OxiGEM claim gold
The first ever iGEM team from the University of Oxford have returned home from the World Jamboree in Boston with a gold medal.
The team of 12 undergraduates, founded by two Biochemistry students from University College (Philipp Lorenz and Glen-Oliver Gowers), from Biochemistry, Engineering Science, Biology, Chemistry and Law was the first Oxford team to take part in the annual International Genetically Engineered Machine (iGEM) competition. iGEM is a 10-year old international competition in which 240 teams comprising 4,000 students spend the summer designing and implementing solutions to real-world problems using synthetic biology. Univ’s Siân McGibbon and Oliver Vince were also on the team.
OxiGEM, with the supervision of Dr George Wadhams and Dr Ciaran Kelly in the Armitage lab (Biochemistry), sought to tackle the problem of chlorinated solvents through the construction of a novel biosensor and simple waste-disposal unit for their safe degradation. They presented their results, which combined biochemistry, biological modelling, chemistry and policy and practices to a large audience and two poster sessions over the gruelling 5 day conference. Their hard work paid off in the end and the Oxford iGEM team were awarded a gold medal.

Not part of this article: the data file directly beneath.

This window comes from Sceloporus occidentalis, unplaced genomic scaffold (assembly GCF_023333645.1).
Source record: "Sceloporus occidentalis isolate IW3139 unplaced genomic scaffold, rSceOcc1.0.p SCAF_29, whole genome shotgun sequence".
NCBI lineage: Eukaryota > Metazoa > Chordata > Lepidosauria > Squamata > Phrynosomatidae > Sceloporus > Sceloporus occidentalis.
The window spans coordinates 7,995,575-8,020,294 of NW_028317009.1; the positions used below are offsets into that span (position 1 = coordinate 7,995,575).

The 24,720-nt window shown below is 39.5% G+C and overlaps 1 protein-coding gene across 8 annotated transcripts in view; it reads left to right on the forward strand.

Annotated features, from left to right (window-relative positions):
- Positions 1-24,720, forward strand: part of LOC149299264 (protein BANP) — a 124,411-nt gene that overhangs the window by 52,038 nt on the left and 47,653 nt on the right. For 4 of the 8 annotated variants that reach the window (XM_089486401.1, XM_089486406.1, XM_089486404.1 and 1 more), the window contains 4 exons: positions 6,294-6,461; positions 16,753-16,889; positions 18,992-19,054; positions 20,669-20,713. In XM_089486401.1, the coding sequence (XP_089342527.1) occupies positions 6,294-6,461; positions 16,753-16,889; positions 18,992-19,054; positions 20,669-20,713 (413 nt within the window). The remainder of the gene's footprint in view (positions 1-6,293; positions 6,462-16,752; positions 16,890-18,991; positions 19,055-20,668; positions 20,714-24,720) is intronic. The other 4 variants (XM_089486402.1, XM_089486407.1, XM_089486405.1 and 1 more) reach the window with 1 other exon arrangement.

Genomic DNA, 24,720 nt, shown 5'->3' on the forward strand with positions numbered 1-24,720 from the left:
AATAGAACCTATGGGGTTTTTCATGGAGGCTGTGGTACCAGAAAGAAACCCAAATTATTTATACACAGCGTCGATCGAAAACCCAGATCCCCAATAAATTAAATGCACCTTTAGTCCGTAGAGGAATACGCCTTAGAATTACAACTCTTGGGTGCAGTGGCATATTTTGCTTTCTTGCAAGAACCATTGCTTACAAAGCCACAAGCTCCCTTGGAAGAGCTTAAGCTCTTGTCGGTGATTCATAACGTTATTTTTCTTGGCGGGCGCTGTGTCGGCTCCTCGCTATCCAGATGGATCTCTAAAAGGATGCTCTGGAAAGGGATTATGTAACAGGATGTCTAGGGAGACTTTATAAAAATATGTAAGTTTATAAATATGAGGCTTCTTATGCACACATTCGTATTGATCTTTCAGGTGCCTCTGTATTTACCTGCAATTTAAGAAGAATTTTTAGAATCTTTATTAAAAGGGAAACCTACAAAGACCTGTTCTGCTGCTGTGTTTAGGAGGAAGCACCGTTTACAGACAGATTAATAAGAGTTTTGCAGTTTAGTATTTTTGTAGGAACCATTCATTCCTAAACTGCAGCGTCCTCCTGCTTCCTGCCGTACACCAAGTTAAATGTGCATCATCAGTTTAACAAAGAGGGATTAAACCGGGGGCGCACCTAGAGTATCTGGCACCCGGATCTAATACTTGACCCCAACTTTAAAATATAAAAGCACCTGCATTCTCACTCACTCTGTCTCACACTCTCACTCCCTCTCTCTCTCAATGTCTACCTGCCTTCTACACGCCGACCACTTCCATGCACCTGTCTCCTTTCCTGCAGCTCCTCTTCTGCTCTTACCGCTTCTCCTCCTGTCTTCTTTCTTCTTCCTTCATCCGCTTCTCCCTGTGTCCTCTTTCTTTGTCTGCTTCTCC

The team would like to thank their sponsors: the Oxford Biochemistry department, BBSRC, the Society for General Microbiology, the Wellcome Trust, The Biochemical Society, SnapGene, and Desktop Genetics without whom the project would not have been possible. In addition to this the team would like to thank their respective colleges for the support: University College, St John’s College, St Edmund’s Hall, Queen’s College, and Oriel College.
Professor Sansom, Head of the Biochemistry Department, said: “Congratulations […] this is a splendid achievement”
Published: 10 November 2014
Explore Univ on social media